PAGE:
Lecture 7 - Exactness & Gene


Department
History and Philosophy of Science and Technology
Course Code
HPS211H1
Professor
Chen- Pang Yeang
Lecture
7

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HPS211 Lecture 7 JUN05/2011
Exactness
- Natural philosophers had used numerical values/information in disciplines like astronomy and navigation
- Quality of measurement and calculations has longstanding issues especially in astronomy
- Concerned with the precision, accuracy and exactness of their calculation
- Issues became pressing in the 18th c.
- Context: sprit of quantification
I. Spirit of Quantification
- Newtonian mechanics and physical astronomy
Closer fit between data and prediction
Lunar table, orbits of Saturn and Jupiter, figure of earth
Navigation, map-making, and exploration
- Quantitative experiments in chemistry, optics, pneumatics, hydraulics, elasticity these experiments were
imposed by scientists in the 18th c.)
- Quantitative administration of state
Impose the cause of reason into government administration utilize statistical/numerical data
Demography, forestry, metric units, standardizing manufacturing
- Commerce and trade with more exact numbers
Accounting, actuaries, insurance business
- Questions with Numbers
Which numbers are more trustworthy?
How to improve the fit between data and theory?
How to make results of measurement or calculation consistent?
In particular: Observers, measurers, or experiments often obtained multiple sets of data under same
condition how to best represent the data?
II. The Single Best Measurement
- Dominant Approach: Single Best Measurement
Make multiple measurements, but only present the “best” data set
Epistemic and moral implications:
There was a “perfect” figure for a measurement, a “golden event” for experiment or
observation
The perfect figure was attainable by improving instruments or skills. No fundamental reason to
prevent the acquisition of the perfect figures
The failure to obtain the perfect figure was thus measurer’s “fault” symptom of laziness,
carelessness, incompetence
Artisan’s mentality
- Lavoisier represented an example of “best measurement” approach
Used weight balance to demonstrate that hydrogen and oxygen compose water (1780s)
Precise measurements of hydrogen, oxygen, and water (8 decimal figures)
- But Lavoisier’s “precision” did not convince phlogiston chemists
William Nicholson estimated that Lavoisier’s instruments were only sensitive within 3 decimal figures.
Extra digits were meaningless
In other words, Lavoisier lacked a concept of significant figures and a theory of errors
- Alternative Approach Averaging
Do not choose one data set among multiple sets, combine all sets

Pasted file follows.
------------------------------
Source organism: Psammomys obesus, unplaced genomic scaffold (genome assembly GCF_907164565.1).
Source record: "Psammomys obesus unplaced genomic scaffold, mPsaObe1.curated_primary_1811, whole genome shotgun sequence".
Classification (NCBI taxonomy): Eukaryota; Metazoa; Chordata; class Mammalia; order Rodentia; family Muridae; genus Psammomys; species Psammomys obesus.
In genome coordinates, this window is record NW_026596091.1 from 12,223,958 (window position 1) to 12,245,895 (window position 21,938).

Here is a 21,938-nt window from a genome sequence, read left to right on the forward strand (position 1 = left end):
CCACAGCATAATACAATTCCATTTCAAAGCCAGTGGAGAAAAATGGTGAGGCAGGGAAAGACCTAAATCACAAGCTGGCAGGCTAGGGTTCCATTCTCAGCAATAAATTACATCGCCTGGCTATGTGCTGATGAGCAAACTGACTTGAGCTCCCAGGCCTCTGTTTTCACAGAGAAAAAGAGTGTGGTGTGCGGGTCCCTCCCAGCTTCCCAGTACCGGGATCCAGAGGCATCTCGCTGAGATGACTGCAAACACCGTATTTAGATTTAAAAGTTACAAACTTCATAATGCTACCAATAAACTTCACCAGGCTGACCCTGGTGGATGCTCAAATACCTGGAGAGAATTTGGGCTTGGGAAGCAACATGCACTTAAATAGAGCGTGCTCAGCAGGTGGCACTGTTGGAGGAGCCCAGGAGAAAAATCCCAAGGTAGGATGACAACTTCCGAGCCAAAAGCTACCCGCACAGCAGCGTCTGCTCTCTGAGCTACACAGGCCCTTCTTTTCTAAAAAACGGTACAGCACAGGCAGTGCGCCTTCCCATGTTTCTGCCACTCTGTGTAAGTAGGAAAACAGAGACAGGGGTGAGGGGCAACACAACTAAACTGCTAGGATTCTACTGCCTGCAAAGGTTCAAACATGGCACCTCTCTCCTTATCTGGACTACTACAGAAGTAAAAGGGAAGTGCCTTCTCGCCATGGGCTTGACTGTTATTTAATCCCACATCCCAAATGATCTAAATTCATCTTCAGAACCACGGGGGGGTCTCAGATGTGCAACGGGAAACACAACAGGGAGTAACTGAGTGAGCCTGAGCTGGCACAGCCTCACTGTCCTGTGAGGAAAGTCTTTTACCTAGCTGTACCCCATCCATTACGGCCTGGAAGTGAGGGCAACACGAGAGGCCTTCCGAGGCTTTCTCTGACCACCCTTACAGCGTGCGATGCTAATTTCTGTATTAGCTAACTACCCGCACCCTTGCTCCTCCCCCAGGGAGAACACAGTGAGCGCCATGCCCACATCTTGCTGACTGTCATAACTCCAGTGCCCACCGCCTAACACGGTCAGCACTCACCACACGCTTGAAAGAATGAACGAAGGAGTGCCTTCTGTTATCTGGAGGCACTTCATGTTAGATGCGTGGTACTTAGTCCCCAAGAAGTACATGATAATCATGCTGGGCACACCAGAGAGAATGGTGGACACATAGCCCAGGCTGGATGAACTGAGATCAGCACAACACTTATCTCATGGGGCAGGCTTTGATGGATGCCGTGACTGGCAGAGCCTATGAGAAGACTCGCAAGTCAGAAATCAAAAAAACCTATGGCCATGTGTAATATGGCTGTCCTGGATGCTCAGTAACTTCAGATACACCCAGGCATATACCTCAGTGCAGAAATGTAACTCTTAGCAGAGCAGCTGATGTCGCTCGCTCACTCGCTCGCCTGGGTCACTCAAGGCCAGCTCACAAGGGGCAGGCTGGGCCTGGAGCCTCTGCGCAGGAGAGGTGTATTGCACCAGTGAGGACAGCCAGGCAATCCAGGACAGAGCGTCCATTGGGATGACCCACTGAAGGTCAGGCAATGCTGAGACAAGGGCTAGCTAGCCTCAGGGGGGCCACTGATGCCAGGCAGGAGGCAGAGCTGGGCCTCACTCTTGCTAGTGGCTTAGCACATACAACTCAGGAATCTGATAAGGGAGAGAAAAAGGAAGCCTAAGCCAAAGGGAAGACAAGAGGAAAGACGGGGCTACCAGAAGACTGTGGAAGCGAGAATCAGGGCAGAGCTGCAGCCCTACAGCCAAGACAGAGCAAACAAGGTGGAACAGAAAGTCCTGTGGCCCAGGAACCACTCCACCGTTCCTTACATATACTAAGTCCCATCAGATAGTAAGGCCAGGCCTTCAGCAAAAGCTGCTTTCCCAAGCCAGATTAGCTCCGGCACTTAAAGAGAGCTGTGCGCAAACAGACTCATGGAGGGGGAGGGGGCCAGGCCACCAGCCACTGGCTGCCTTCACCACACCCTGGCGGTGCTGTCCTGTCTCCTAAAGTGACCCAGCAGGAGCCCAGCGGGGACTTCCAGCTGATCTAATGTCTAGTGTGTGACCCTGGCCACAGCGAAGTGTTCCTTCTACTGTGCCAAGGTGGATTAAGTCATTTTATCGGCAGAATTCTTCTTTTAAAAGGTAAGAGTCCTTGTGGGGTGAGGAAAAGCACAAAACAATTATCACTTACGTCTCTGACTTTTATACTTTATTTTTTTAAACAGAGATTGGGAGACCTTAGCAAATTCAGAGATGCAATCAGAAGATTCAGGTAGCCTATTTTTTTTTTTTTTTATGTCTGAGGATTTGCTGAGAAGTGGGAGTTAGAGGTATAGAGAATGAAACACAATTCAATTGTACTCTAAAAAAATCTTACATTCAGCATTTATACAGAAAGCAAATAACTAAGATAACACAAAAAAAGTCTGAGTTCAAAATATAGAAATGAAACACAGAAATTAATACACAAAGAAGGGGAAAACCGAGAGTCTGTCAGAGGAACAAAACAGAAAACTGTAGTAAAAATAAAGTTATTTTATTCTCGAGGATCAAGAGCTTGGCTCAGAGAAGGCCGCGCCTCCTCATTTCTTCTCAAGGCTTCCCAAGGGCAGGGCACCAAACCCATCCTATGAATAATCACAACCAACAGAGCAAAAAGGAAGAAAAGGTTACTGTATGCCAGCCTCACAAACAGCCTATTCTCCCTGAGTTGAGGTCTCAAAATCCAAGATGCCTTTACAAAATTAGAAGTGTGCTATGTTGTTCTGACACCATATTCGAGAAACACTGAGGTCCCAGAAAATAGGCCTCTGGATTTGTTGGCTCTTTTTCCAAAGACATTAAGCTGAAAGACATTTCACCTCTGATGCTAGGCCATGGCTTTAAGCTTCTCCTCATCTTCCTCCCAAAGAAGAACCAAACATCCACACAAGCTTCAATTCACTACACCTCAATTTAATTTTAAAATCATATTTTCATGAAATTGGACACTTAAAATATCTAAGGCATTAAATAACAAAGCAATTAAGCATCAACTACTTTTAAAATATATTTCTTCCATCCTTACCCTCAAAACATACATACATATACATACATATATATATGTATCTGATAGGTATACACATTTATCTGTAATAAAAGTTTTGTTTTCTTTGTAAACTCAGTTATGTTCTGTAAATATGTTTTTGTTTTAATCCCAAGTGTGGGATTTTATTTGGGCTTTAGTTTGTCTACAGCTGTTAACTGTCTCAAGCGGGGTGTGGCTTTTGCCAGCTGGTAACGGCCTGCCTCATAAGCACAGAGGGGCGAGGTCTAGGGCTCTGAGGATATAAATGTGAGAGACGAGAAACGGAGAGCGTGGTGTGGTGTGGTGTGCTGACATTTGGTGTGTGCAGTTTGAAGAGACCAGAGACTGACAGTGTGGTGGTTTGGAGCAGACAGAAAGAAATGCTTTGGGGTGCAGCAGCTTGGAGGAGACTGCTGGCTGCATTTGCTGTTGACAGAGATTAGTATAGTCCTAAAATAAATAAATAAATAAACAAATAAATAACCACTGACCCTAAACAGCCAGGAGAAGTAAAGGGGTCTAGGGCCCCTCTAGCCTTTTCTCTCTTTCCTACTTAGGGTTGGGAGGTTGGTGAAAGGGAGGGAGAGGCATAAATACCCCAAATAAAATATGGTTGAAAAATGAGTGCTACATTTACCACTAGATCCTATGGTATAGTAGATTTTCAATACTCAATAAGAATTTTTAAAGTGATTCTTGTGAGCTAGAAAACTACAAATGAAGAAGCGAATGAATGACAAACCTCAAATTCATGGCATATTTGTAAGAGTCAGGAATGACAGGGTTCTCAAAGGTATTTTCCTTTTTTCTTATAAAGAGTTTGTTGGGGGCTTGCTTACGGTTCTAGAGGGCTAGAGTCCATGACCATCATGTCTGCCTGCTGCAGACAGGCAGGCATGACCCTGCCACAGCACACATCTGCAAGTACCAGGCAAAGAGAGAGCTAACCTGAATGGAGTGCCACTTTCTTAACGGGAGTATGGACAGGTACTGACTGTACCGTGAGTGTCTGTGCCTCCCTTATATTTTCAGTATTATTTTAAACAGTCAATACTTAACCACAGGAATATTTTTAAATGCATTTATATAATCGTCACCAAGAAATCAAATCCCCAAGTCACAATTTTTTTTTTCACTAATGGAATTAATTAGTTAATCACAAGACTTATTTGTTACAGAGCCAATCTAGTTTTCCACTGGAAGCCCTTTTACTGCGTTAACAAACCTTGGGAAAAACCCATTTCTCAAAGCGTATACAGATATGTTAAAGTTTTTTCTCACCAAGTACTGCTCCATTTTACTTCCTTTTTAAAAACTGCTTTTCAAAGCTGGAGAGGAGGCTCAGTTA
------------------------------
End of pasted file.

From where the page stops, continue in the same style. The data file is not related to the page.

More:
Dates back to Newton
Became more popular in the late 18th century
Breakthrough with the introduction of the least squares method
III. Least Squares Method
- Least square method was invented by French mathematician Adrien-Marie Legendre in 1805
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- Used to determine empirical formulas for orbits of comets from observational data
- Legendre’s Formulation of the Problem
Suppose a celestial body’s N measurable quantities    are governed by an equation with
N+1 parameters    
        
M (>N+1) measured data sets for    :
              
Question: How to determine     from
              
- Issues of Over-Determination
M equations
        
… … …
         
But only N+1 variables    
- Legendre’s Least Squares Solution
Measured data (   ),(     )… (    ) have errors; they do not always
follow the equation:
          
… … …
        
But the errors should be small
Determine     by minimizing sum squares of errors
 
 
Theorem in calculus: function is minimum when derivative is 0

  

  
 
N+1 linear equations, N+1 variables
Solved by standard algebraic procedure
IV. Probabilistic Theory of Errors
- Carl Friedrich Gauss (Göttingen) and Pierre Simon Laplace (Paris)
- Probabilistic Reframing of Least Squares Method (1809-27)
Employed probability theory
The errors are random
The least squares estimate has maximum probability when the probability distribution of follows

 “normal” (Gaussian) distribution
- Theory of Errors in Measurements
First prevailed in astronomy and geodesy
Later applied to experimental science
Especially popular in German states: Gauss & Weber in Göttingen, Franz Neumann in Königsberg
(Kalinningrad)
Impossible to achieve “perfect figures
Errors were not symptoms of incompetence, but unavoidable part of experiment/observation
What mattered was statistical distributions of errors
- Errors, Accuracy, Precision
Two types of errors in measurements
(1) Constant (systematic) error systematic bias
(2) Accidental (random) error random fluctuation
Accuracy: minimum system bias
Precision: minimum random fluctuation
Improve accuracy by eliminating biases in instruments and procedures
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